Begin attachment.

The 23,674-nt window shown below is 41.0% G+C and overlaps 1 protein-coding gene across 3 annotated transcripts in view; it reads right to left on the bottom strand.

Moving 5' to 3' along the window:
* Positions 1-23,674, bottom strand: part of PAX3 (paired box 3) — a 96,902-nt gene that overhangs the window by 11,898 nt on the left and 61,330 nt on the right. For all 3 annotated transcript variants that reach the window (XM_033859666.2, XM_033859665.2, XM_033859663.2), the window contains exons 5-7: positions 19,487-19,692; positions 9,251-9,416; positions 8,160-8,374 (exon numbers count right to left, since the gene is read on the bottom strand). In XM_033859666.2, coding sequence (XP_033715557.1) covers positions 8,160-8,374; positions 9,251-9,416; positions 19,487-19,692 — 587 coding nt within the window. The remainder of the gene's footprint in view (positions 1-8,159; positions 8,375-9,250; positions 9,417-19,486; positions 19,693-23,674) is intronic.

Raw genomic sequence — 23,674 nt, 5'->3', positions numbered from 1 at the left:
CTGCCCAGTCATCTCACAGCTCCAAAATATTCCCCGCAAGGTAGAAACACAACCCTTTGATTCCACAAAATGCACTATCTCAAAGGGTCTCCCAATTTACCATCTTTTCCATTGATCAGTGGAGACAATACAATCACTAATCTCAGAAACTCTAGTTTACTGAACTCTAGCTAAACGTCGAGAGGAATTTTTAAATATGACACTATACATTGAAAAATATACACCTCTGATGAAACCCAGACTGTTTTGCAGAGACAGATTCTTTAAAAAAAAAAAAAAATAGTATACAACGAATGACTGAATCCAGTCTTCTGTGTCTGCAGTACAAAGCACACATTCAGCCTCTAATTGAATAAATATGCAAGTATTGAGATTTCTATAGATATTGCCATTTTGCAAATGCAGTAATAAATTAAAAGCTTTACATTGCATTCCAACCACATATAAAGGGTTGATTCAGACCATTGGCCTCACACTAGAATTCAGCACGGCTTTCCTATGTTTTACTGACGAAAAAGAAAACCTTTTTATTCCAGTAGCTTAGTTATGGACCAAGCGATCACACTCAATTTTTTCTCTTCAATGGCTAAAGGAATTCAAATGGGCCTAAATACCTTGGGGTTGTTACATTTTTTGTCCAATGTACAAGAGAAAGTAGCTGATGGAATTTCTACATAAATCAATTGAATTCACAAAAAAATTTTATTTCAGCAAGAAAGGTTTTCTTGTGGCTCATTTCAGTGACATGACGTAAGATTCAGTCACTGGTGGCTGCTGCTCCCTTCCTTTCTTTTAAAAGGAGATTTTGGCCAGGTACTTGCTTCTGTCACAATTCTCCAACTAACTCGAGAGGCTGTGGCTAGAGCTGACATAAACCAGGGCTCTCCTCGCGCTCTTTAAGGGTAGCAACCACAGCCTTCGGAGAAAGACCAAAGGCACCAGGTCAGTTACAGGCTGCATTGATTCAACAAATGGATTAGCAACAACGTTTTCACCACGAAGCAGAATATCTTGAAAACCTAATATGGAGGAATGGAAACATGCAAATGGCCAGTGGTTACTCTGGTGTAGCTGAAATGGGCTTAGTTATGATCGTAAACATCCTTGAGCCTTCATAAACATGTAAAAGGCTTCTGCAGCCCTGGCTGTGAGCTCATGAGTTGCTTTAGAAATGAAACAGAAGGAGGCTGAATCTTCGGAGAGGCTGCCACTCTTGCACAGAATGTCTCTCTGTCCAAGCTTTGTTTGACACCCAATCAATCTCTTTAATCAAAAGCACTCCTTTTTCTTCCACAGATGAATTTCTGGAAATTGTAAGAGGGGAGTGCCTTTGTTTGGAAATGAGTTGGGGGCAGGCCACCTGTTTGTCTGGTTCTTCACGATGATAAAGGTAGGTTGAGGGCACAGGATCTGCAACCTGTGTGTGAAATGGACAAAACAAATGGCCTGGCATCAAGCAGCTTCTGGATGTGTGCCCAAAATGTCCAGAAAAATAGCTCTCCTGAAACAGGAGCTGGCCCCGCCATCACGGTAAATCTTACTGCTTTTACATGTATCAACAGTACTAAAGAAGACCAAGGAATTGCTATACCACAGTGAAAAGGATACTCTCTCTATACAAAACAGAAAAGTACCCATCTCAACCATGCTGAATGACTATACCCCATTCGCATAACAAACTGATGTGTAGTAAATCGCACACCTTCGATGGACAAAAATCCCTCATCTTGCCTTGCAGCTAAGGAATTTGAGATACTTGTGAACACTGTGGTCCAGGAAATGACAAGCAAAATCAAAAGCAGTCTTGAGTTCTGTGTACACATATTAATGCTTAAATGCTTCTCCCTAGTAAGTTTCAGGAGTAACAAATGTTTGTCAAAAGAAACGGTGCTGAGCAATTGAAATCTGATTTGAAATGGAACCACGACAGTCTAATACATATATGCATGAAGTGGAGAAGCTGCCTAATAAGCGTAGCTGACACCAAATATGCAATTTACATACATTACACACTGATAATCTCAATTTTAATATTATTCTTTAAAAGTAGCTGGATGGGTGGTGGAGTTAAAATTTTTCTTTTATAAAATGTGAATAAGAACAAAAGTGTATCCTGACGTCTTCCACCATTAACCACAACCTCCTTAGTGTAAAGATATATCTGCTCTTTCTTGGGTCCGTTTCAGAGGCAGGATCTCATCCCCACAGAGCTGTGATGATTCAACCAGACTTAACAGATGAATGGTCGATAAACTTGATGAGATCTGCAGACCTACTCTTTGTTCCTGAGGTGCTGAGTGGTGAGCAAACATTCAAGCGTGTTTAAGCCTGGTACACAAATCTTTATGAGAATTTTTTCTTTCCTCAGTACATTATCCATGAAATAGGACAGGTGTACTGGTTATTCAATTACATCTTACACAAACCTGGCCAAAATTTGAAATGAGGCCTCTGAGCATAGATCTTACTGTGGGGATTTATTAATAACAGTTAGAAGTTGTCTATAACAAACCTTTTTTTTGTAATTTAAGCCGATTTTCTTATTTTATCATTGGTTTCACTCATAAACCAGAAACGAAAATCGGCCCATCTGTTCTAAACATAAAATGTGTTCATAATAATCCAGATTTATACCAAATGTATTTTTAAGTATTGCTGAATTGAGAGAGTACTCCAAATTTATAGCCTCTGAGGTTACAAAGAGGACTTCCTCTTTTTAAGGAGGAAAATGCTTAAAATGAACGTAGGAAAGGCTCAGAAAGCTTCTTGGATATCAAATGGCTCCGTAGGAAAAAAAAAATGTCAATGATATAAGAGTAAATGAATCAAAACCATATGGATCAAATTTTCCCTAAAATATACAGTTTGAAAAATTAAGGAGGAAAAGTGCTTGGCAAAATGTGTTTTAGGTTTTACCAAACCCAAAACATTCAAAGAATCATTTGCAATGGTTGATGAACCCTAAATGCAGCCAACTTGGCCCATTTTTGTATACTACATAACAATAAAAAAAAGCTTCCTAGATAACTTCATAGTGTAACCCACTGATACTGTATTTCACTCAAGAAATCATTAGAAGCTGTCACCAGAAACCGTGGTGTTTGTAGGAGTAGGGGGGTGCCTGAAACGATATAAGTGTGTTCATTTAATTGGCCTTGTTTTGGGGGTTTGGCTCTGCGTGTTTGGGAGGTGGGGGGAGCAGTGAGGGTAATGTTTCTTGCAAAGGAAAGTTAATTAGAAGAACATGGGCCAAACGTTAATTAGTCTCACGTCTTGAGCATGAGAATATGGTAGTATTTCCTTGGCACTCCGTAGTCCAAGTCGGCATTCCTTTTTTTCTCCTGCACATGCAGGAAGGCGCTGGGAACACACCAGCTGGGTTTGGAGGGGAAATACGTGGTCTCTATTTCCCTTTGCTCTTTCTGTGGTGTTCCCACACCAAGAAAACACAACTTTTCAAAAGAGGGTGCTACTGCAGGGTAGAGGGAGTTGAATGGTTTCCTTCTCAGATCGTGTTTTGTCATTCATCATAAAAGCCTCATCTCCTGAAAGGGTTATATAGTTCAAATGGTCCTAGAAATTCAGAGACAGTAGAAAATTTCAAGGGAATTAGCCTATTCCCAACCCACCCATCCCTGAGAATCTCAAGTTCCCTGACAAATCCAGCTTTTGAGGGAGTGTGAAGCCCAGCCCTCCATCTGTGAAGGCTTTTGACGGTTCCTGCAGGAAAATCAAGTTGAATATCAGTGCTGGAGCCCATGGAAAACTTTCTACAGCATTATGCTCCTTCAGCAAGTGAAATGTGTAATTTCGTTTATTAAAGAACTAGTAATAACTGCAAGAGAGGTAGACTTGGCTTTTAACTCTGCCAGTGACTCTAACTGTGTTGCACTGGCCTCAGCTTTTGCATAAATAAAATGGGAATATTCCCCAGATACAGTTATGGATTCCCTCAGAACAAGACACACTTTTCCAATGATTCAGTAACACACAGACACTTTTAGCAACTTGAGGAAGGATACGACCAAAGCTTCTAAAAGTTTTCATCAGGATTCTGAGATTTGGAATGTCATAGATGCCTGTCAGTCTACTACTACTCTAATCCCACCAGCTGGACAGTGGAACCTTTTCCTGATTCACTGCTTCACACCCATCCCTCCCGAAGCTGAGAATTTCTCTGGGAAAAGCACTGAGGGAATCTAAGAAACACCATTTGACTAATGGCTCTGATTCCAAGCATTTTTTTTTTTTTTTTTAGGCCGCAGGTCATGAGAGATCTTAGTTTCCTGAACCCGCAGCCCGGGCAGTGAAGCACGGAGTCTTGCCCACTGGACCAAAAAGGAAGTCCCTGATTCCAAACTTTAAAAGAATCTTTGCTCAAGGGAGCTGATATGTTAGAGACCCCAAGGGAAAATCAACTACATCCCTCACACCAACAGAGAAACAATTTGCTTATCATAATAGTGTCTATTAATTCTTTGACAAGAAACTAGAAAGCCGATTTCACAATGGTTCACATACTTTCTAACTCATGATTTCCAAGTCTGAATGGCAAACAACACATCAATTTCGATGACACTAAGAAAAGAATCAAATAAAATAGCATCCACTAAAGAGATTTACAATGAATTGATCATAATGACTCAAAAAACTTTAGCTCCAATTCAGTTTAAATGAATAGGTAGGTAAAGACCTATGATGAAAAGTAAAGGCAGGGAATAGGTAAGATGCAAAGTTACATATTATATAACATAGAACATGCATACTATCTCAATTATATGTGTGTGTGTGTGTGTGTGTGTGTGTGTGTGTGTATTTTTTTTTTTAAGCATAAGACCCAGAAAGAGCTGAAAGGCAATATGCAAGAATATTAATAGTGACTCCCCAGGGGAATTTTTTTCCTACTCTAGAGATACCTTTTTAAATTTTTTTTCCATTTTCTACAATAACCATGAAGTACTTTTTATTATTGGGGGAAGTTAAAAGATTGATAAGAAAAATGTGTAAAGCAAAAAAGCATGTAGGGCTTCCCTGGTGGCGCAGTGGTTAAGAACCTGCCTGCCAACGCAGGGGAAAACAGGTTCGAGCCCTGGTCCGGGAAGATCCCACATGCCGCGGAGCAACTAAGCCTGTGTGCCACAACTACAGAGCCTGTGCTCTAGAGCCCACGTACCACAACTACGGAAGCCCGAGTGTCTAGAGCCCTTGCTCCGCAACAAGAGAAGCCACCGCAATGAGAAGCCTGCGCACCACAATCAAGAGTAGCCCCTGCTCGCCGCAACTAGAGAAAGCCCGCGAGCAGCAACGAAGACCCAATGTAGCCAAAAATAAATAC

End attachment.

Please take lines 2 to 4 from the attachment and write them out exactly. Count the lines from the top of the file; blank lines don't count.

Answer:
Moving 5' to 3' along the window:
* Positions 1-23,674, bottom strand: part of PAX3 (paired box 3) — a 96,902-nt gene that overhangs the window by 11,898 nt on the left and 61,330 nt on the right. For all 3 annotated transcript variants that reach the window (XM_033859666.2, XM_033859665.2, XM_033859663.2), the window contains exons 5-7: positions 19,487-19,692; positions 9,251-9,416; positions 8,160-8,374 (exon numbers count right to left, since the gene is read on the bottom strand). In XM_033859666.2, coding sequence (XP_033715557.1) covers positions 8,160-8,374; positions 9,251-9,416; positions 19,487-19,692 — 587 coding nt within the window. The remainder of the gene's footprint in view (positions 1-8,159; positions 8,375-9,250; positions 9,417-19,486; positions 19,693-23,674) is intronic.

Raw genomic sequence — 23,674 nt, 5'->3', positions numbered from 1 at the left: